On The Shores of Titan’s Farthest Sea
Europa’s Lost Expedition:
It’s a mystery!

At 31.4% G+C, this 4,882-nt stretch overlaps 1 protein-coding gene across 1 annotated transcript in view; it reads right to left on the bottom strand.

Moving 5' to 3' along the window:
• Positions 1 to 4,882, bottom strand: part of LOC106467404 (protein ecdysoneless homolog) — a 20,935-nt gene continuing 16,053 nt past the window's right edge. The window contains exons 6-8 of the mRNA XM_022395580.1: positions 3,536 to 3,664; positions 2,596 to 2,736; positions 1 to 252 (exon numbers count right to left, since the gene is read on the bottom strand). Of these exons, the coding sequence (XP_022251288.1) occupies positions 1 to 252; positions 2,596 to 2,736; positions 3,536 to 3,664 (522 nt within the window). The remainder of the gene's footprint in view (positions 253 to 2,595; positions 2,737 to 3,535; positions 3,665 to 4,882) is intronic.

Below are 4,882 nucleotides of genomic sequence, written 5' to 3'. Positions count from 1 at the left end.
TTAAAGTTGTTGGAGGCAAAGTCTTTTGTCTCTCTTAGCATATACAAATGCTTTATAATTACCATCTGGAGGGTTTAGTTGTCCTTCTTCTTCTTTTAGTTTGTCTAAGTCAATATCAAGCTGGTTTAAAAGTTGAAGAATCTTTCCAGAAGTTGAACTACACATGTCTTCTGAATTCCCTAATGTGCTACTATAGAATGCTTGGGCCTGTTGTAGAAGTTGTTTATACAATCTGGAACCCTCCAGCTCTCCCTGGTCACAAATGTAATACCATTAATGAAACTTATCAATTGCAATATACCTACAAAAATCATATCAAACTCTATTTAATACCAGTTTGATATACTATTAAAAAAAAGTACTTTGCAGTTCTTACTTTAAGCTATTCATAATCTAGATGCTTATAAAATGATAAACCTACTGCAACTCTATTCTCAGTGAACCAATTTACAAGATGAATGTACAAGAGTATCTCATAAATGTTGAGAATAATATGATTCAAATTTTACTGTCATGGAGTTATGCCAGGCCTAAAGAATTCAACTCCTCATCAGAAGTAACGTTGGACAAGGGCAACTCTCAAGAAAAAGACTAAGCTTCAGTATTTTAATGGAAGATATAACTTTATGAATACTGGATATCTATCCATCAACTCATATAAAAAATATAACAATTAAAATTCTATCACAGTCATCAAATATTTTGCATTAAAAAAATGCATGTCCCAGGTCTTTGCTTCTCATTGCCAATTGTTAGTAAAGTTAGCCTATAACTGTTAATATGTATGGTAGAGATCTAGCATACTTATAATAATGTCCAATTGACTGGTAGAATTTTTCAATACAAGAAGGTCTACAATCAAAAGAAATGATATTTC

I’ve long been a fan of Agatha Christie’s mysteries, ever since my uber-novel-reading wife (Caroline is a former librarian) got me hooked on the genre. When I set out to write a mystery on Europa, inspired by new data supporting possible eruptions there, my attention settled on Christie’s novel And Then There Were None. The story has all the classic features of a good tale of this type: a group of strangers thrust together in an alien environment, a murderer among them who must be identified, isolation at a remote location. It’s a perfect setup on a secluded island or on a distant moon of Jupiter. Christie’s story was first released in the US under the title Ten Little Indians, which was later changed for obvious reasons of respect to Native Americans. The book was originally titled Ni**er Island. At the time in England, the term “ni**er” was not seen as derogatory. Our language and sensitivities have evolved since then! I’m also intrigued by the history of war crimes in the Second World War, and the escape and eventual capture of many war criminals. This theme figures importantly in my book as well. Location, location, location